Las Vegas Is a Hotbed for COVID-19, According to Smartphone Data
Hard-to-trace visitors and lax safety measures put the whole country at risk
Avoid crowds. Wear masks. Have a good program of contact tracing available. Don’t go far from home.
This is all important advice in our current COVID-19 conditions. And none of these requirements are being met at an acceptable level in Las Vegas.
Unfortunately, casinos have been open since June 4, and Sin City itself has likely “become a likely hotbed for the spread of the novel coronavirus,” as ProPublica reports.
Because contact tracing is a local and not a national program, it’s pretty much impossible to track the comings and goings of anyone who visits Las Vegas — a current COVID danger zone.
“The way it’s set up right now, contact tracers are not looking for clusters that might identify outbreaks tied to traveling to a casino or other specific locations,” says Joshua Michaud, an epidemiologist and associate director of global health policy for the Kaiser Family Foundation. “You’re not actively looking for it, so you might miss that event. Contact tracing is not set up to answer those questions, so you’ll still be in the dark.”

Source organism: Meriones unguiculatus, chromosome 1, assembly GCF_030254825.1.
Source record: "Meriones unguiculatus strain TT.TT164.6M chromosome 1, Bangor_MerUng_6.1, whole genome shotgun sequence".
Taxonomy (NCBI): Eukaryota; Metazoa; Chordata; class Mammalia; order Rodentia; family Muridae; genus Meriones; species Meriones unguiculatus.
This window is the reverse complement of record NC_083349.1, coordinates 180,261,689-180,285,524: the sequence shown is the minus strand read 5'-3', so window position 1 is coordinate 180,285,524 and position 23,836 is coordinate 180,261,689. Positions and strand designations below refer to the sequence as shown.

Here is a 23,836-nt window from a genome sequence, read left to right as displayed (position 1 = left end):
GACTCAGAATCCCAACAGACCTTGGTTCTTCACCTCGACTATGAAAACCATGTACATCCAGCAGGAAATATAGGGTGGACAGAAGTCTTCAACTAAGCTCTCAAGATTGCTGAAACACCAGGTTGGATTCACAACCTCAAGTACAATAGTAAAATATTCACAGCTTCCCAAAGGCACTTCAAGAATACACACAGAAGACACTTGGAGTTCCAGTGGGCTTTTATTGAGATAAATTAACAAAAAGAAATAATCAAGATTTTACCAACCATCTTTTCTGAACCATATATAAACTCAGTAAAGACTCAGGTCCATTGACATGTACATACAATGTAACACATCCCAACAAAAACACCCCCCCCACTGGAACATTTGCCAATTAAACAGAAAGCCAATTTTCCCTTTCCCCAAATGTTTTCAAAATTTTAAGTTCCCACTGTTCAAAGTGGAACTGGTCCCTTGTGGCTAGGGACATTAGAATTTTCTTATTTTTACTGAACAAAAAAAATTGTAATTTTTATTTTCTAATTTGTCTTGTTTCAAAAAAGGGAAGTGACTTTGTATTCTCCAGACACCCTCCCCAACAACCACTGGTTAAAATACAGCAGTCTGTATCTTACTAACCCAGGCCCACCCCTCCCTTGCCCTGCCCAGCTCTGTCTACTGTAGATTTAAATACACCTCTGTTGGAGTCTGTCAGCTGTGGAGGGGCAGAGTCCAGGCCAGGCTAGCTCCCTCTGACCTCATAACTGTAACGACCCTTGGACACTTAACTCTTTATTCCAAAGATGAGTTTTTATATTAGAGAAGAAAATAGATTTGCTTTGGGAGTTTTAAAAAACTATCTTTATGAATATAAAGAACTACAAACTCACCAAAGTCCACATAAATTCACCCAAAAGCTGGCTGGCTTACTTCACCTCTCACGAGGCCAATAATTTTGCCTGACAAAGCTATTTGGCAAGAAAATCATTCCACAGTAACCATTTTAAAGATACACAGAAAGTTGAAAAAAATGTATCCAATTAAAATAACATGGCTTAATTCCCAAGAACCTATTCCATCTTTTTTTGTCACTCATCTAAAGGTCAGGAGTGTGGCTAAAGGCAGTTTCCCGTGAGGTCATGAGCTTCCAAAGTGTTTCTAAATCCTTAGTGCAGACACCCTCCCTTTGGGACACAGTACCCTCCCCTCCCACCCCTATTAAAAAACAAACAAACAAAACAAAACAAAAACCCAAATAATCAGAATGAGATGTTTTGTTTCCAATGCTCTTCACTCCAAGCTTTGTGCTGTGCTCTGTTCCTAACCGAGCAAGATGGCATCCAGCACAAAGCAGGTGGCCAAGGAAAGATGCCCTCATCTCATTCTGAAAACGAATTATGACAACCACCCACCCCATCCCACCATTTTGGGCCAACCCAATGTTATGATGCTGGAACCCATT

A four-day survey in July utilizing available smartphone data showed how interconnected (and dangerous) our country can be during a pandemic. Identifying 26,000 devices from the Las Vegas Strip, these phones then later showed up in every mainland state except Maine, with most of them in Southern California and Arizona.
Adding to this issue: There’s up to a two-week incubation period for the virus. And “Nevada regulators set minimum standards for COVID-19 protections but allowed the casinos to choose many of their own safety measures,” as ProPublica notes, “To the dismay of many workers.”
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